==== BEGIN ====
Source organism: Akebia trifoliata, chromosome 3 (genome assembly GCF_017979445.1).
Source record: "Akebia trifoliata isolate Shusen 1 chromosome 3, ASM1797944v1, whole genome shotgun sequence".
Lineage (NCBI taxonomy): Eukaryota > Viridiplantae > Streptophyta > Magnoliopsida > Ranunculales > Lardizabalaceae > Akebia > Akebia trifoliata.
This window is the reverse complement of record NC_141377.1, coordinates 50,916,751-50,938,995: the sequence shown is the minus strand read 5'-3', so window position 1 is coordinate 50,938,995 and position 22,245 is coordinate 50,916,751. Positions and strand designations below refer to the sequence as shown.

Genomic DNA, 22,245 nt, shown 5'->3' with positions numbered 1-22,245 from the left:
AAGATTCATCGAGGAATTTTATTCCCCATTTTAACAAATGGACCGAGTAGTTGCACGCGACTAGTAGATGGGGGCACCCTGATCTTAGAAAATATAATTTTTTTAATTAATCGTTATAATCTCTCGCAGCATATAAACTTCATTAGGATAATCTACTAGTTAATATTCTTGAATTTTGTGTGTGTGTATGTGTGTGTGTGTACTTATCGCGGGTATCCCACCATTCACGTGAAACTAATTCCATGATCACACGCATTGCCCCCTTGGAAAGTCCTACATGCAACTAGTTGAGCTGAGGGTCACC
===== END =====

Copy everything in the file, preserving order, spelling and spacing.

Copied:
Source organism: Akebia trifoliata, chromosome 3 (genome assembly GCF_017979445.1).
Source record: "Akebia trifoliata isolate Shusen 1 chromosome 3, ASM1797944v1, whole genome shotgun sequence".
Lineage (NCBI taxonomy): Eukaryota > Viridiplantae > Streptophyta > Magnoliopsida > Ranunculales > Lardizabalaceae > Akebia > Akebia trifoliata.
This window is the reverse complement of record NC_141377.1, coordinates 50,916,751-50,938,995: the sequence shown is the minus strand read 5'-3', so window position 1 is coordinate 50,938,995 and position 22,245 is coordinate 50,916,751. Positions and strand designations below refer to the sequence as shown.

Genomic DNA, 22,245 nt, shown 5'->3' with positions numbered 1-22,245 from the left:
AAGATTCATCGAGGAATTTTATTCCCCATTTTAACAAATGGACCGAGTAGTTGCACGCGACTAGTAGATGGGGGCACCCTGATCTTAGAAAATATAATTTTTTTAATTAATCGTTATAATCTCTCGCAGCATATAAACTTCATTAGGATAATCTACTAGTTAATATTCTTGAATTTTGTGTGTGTGTATGTGTGTGTGTGTACTTATCGCGGGTATCCCACCATTCACGTGAAACTAATTCCATGATCACACGCATTGCCCCCTTGGAAAGTCCTACATGCAACTAGTTGAGCTGAGGGTCACC